Harbaugh bros take stage together

San Francisco 49ers head coach Jim Harbaugh and Baltimore Ravens head coach John Harbaugh participate in a news conference for the NFL Super Bowl XLVII football game Friday, Feb. 1, 2013, in New Orleans. (AP Photo/Mark Humphrey)

NEW ORLEANS --- Normally, the opposing Super Bowl coaches do Friday news conferences, one after the other at the media center, the final media event before the game Sunday.

This Friday was different, and it highlighted the way in which this Super Bowl is different from any of the previous 46. Ravens coach John Harbaugh, in suit and tie, sat in a folding chair on a stage a few feet from his brother, 49ers coach Jim Harbaugh, who was dressed in 49ers practice gear.

One more time, they discussed what they've been asked about all week, in their separate sessions -- growing up together, how they're alike, how they're differerent. Their parents, Jack and Jackie, watched from the wings, along with a 97-year-old grandfather, Joe.

They were funny and engaging. They did a schtick on questions asked of both of them in which one brother would answer at length, and the other would say, "I concur."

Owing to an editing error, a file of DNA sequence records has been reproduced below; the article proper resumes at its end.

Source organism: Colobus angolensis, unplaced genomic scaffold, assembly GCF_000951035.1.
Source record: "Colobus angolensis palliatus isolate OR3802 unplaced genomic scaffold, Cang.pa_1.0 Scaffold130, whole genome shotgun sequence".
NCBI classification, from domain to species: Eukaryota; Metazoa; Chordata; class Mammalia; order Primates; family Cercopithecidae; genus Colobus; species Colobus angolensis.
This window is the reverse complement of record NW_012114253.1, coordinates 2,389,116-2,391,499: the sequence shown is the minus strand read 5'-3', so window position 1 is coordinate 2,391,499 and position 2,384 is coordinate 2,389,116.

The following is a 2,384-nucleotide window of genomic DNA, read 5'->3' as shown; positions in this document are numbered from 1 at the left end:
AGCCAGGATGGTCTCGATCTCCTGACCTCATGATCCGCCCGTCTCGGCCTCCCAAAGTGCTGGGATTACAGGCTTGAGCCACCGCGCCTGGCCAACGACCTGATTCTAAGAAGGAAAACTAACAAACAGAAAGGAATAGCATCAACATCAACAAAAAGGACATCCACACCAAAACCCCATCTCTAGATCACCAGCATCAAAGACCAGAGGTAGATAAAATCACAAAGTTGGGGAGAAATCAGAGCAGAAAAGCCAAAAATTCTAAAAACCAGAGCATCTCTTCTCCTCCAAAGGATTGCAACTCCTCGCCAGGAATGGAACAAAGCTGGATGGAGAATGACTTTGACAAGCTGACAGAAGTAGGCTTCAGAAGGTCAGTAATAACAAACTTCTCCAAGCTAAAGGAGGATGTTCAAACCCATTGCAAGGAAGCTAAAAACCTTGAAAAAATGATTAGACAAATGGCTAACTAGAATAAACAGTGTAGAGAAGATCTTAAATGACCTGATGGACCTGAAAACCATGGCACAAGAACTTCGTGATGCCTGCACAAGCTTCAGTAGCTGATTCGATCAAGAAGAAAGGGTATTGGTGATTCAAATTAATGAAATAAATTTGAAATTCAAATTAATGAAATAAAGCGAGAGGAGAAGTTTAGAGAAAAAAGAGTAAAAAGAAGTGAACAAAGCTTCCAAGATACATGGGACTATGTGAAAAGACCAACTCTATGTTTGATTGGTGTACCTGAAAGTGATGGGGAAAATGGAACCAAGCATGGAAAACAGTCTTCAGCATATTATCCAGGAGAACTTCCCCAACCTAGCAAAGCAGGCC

But underneath the banter, there was discomfort. As great a story as the first brother vs. brother Super Bowl is, both coaches would rather the game not be so much about the Harbaughs as about the players, who are ultimately going to decide it.

As John Harbaugh said, in answering a question about things the brothers have said to one another over the past few years that might have unwittingly provided one with an edge -- "it's going to be the guys out there on the field, faces marred with blood and sweat and dust, those'll be the guys who will determine the outcome of this game, nothing that we talked about over the last couple of years is going to determine the outcome."

Before that, in response to a different question, Jim said: "The way the players have played, that's why we're here, not because of any coaching decisions, or what we did as kids."

They reminisced about building a hockey goal out of chicken wire and shooting the windows out of the garage, drawing their mother's ire, in talking about what they'd learned from her.

"She made it very clear we were to have each others' backs," John said.

"She's always believed in us," Jim said.